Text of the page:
Prompted by Ben's great love of racing, the Marshalls moved to near Newmarket in 1812. There, Marshall ‘could study the second animal in creation … in all his grandeur, beauty and variety’ (Sporting Magazine, Sept 1826, 318), adding the much quoted adage that ‘a man would give me fifty guineas for painting his horse who thought ten too much to pay for the best portrait of a wife’ (Sporting Magazine, Jan 1828, 172). His absence from London did not lessen his success and for the next seven years he produced some of the finest sporting paintings of the first quarter of the nineteenth century and arguably the best studies of jockeys ever painted. In September 1819, while he was travelling to his patron Lord Sondes at Rockingham Castle, the mail coach overturned and both Marshall's legs were broken, his head badly cut, and his back injured. He made a remarkable recovery, and the Sporting Magazine reported in October 1820 that he ‘had built himself a new painting room at Newmarket and was busily employed’ (Sporting Magazine, Oct 1820, 42). That his abilities were not impaired is shown by the striking portrait Thomas Hilton and his Hound Glory of 1822 (Royal Museum and Art Gallery, Canterbury, Kent).

In 1825, aged fifty-seven, Marshall returned to London, purchasing a house in Hackney Road but keeping on his house in East Anglia. His succinct and descriptive racing journalism was still signed ‘Observator, Norfolk’. One of his reasons for returning was to promote his younger son Lambert (born in November 1809 and named after Marshall's old friend Daniel Lambert who had died suddenly in June the same year) as his successor as sporting artist and illustrator for the Sporting Magazine. Sadly, Lambert had little more than schoolboy talent: the earlier works are almost entirely by his father and there are few that do not have some assistance. It is not surprising that not a single painting attributed to him dates from after Marshall's death.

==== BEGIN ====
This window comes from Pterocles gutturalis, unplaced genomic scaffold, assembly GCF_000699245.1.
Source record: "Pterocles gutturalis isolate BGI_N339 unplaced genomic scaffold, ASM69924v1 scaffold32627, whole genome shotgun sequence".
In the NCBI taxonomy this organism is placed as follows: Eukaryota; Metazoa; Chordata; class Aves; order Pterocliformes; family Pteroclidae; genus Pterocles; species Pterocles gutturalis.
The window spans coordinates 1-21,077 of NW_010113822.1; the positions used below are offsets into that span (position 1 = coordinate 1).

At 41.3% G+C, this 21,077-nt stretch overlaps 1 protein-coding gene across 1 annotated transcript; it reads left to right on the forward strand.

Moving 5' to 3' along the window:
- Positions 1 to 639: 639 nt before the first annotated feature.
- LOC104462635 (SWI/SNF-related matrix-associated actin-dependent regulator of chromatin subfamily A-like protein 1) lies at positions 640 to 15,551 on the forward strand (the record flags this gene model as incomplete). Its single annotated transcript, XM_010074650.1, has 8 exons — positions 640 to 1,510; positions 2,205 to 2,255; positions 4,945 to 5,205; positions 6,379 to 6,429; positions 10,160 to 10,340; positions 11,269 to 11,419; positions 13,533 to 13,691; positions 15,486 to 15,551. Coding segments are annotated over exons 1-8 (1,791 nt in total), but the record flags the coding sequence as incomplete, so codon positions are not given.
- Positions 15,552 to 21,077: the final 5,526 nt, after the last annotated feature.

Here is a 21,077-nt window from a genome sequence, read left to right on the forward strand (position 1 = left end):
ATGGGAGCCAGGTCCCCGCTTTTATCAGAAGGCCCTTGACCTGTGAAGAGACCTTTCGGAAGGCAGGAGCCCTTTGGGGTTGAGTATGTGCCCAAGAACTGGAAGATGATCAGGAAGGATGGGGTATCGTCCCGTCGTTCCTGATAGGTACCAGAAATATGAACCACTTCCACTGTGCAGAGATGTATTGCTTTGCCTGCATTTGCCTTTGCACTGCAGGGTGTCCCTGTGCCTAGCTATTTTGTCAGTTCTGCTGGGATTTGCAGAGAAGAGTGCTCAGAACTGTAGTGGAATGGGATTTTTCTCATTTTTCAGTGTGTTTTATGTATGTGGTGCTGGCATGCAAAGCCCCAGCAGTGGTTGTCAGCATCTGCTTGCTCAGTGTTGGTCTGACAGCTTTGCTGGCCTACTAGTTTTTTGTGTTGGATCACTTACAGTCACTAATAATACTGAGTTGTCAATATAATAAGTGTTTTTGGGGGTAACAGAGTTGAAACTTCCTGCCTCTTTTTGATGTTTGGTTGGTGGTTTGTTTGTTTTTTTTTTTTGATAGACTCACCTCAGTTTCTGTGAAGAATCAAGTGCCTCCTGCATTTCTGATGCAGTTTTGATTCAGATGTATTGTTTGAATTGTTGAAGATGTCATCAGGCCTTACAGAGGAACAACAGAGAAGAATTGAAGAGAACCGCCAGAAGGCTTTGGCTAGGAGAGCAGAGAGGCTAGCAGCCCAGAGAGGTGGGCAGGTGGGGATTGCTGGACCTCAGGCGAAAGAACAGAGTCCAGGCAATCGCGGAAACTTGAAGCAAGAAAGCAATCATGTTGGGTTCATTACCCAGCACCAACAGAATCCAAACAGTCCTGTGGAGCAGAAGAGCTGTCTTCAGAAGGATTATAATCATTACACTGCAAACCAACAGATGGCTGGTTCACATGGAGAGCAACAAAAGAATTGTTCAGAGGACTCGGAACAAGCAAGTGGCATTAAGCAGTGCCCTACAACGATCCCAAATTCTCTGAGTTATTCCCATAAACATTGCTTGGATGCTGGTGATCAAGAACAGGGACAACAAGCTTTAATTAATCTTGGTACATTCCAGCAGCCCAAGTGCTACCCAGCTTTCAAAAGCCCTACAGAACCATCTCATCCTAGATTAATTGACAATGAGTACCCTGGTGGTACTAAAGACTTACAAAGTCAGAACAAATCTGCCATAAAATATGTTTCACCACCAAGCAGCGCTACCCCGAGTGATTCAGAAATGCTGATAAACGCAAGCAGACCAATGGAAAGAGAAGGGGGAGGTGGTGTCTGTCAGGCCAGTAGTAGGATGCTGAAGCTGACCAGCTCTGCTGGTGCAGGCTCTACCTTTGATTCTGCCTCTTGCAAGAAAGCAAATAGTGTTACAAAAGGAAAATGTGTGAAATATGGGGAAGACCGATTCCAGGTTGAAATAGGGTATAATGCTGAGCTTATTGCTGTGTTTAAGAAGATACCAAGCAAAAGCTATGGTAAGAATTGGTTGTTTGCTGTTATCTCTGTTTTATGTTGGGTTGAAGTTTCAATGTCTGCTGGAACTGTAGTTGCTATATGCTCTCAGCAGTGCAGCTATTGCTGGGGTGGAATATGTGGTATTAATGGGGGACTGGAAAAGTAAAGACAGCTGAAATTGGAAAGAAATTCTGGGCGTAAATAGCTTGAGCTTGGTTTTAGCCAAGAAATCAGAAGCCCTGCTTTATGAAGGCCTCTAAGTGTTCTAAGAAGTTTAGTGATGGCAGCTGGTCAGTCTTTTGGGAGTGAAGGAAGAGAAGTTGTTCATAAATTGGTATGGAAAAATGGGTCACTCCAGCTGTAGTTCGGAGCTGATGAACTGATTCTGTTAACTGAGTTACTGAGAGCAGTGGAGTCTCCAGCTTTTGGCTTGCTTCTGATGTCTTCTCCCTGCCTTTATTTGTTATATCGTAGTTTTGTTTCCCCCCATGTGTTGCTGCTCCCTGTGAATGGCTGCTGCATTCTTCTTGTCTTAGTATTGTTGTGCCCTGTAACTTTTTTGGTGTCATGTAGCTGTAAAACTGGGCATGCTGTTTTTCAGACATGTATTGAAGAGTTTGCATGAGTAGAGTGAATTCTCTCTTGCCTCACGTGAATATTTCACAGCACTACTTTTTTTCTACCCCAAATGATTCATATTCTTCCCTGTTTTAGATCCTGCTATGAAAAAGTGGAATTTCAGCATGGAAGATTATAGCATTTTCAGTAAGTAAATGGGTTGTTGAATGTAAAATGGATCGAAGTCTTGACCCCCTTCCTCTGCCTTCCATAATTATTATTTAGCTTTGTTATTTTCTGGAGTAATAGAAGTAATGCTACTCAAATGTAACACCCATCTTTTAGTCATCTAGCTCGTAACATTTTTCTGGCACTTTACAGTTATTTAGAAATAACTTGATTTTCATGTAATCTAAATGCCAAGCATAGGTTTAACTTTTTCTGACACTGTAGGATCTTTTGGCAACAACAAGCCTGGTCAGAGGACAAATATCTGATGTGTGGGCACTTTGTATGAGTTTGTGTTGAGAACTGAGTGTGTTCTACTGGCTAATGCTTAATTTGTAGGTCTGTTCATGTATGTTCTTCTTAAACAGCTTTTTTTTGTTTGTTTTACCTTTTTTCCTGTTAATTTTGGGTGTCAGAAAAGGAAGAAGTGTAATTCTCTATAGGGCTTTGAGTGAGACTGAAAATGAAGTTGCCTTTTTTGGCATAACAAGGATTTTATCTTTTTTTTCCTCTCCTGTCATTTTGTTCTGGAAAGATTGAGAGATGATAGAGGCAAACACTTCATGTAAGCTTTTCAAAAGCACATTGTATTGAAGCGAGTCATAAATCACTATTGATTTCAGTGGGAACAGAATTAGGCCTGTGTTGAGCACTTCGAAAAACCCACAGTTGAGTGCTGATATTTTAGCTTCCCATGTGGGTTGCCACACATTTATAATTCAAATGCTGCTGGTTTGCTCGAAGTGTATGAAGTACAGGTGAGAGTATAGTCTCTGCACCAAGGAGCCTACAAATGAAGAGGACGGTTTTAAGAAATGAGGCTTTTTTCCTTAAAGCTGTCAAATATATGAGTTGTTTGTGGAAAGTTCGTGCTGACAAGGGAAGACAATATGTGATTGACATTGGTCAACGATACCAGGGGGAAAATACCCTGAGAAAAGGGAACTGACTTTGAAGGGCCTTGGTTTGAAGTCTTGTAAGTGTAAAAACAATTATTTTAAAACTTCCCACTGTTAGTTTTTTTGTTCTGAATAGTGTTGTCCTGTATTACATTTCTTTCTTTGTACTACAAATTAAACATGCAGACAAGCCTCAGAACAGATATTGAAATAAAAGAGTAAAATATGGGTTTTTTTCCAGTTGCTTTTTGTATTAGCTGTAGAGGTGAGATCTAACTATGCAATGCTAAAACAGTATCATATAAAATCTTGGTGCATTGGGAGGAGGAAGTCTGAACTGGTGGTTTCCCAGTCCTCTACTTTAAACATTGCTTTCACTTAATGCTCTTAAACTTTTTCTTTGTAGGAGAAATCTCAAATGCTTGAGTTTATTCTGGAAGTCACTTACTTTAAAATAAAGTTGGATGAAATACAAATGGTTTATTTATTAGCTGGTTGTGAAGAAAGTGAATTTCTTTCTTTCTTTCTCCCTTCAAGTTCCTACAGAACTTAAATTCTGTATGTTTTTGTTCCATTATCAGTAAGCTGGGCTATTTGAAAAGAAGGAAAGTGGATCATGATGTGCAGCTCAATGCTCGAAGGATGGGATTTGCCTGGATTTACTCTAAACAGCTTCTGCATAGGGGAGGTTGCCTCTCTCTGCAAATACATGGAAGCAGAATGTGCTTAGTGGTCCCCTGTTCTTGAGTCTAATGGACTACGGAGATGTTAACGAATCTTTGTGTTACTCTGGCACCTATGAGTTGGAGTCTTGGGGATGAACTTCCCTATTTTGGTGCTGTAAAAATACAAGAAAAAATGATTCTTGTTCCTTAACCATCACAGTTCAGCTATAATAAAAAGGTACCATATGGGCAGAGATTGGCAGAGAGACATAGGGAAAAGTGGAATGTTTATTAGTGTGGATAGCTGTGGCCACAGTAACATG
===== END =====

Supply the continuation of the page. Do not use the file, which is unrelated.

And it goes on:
Although there appears to have been no fall in demand for Marshall's paintings or writing, the effects of his coaching accident were gradually lessening his mobility and hence output. In 1834, when the dress of the youngest of his three daughters, Elizabeth (b. 1812), caught fire, he was unable to move out of his chair to assist her and was forced to watch her burn to death. This tragedy, compounded with the death of his wife in 1827, hastened his own end and he died on 24 July 1835 at his home in London Terrace, Hackney Road, London. He was buried with his wife and daughter at St Matthew's, Bethnal Green. Marshall's effects were valued at only £200. There was no studio sale of his unsold paintings and studies, and although the Gentleman's Magazine noted the death of ‘the celebrated artist Ben Marshall’ (GM, 2nd ser., 4, 1835, 531), he was soon forgotten. He left little mark on the next generation of sporting painters, for despite the fact that John Ferneley was apprenticed to him and Abraham Cooper had lessons with him, his broad style of painting and somewhat bucolic approach to his subjects had little appeal to the Victorians and it was not until early in the twentieth century that he began again to be appreciated.

Marshall is not widely represented in British public collections, where his portraits are more numerous than his sporting subjects. For a broader view of his work one has to turn to private collections. Many of his paintings were exported to the USA in the first half of the twentieth century and are now represented in a number of galleries there, most notably at the Yale Center for British Art at New Haven, Connecticut, which holds the best portrait of the artist.

David Fuller  DNB